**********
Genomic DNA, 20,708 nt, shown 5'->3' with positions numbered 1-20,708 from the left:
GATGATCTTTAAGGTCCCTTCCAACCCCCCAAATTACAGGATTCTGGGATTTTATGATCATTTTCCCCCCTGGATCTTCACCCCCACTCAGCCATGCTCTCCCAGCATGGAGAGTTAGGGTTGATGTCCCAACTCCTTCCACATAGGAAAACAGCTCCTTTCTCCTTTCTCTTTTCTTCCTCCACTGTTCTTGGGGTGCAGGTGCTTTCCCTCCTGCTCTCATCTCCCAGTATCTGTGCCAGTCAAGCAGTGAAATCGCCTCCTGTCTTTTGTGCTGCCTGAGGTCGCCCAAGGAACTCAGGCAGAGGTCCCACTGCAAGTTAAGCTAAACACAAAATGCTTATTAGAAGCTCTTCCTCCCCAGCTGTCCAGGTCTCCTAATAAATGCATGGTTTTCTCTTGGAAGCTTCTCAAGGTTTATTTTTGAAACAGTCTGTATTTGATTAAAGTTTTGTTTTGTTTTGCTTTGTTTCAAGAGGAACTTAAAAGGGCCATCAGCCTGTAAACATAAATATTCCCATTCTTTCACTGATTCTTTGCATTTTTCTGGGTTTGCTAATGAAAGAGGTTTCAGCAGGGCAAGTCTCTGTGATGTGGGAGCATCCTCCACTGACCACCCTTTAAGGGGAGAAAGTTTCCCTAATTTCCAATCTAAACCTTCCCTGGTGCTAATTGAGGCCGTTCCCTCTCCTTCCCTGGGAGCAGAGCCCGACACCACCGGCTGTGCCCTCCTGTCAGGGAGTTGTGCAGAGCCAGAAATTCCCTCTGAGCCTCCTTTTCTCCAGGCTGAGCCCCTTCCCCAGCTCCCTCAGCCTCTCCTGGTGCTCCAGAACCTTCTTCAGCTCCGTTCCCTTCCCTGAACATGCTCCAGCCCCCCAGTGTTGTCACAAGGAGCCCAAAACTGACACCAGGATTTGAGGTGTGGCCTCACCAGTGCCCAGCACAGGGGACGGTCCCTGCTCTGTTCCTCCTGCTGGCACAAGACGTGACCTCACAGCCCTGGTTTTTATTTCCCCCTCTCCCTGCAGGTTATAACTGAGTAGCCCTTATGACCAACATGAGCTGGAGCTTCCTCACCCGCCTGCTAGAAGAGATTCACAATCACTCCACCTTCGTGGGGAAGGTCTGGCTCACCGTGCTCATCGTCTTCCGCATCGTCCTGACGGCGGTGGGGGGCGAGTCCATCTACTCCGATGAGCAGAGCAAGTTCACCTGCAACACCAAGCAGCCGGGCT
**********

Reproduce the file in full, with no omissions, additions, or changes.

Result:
Genomic DNA, 20,708 nt, shown 5'->3' with positions numbered 1-20,708 from the left:
GATGATCTTTAAGGTCCCTTCCAACCCCCCAAATTACAGGATTCTGGGATTTTATGATCATTTTCCCCCCTGGATCTTCACCCCCACTCAGCCATGCTCTCCCAGCATGGAGAGTTAGGGTTGATGTCCCAACTCCTTCCACATAGGAAAACAGCTCCTTTCTCCTTTCTCTTTTCTTCCTCCACTGTTCTTGGGGTGCAGGTGCTTTCCCTCCTGCTCTCATCTCCCAGTATCTGTGCCAGTCAAGCAGTGAAATCGCCTCCTGTCTTTTGTGCTGCCTGAGGTCGCCCAAGGAACTCAGGCAGAGGTCCCACTGCAAGTTAAGCTAAACACAAAATGCTTATTAGAAGCTCTTCCTCCCCAGCTGTCCAGGTCTCCTAATAAATGCATGGTTTTCTCTTGGAAGCTTCTCAAGGTTTATTTTTGAAACAGTCTGTATTTGATTAAAGTTTTGTTTTGTTTTGCTTTGTTTCAAGAGGAACTTAAAAGGGCCATCAGCCTGTAAACATAAATATTCCCATTCTTTCACTGATTCTTTGCATTTTTCTGGGTTTGCTAATGAAAGAGGTTTCAGCAGGGCAAGTCTCTGTGATGTGGGAGCATCCTCCACTGACCACCCTTTAAGGGGAGAAAGTTTCCCTAATTTCCAATCTAAACCTTCCCTGGTGCTAATTGAGGCCGTTCCCTCTCCTTCCCTGGGAGCAGAGCCCGACACCACCGGCTGTGCCCTCCTGTCAGGGAGTTGTGCAGAGCCAGAAATTCCCTCTGAGCCTCCTTTTCTCCAGGCTGAGCCCCTTCCCCAGCTCCCTCAGCCTCTCCTGGTGCTCCAGAACCTTCTTCAGCTCCGTTCCCTTCCCTGAACATGCTCCAGCCCCCCAGTGTTGTCACAAGGAGCCCAAAACTGACACCAGGATTTGAGGTGTGGCCTCACCAGTGCCCAGCACAGGGGACGGTCCCTGCTCTGTTCCTCCTGCTGGCACAAGACGTGACCTCACAGCCCTGGTTTTTATTTCCCCCTCTCCCTGCAGGTTATAACTGAGTAGCCCTTATGACCAACATGAGCTGGAGCTTCCTCACCCGCCTGCTAGAAGAGATTCACAATCACTCCACCTTCGTGGGGAAGGTCTGGCTCACCGTGCTCATCGTCTTCCGCATCGTCCTGACGGCGGTGGGGGGCGAGTCCATCTACTCCGATGAGCAGAGCAAGTTCACCTGCAACACCAAGCAGCCGGGCT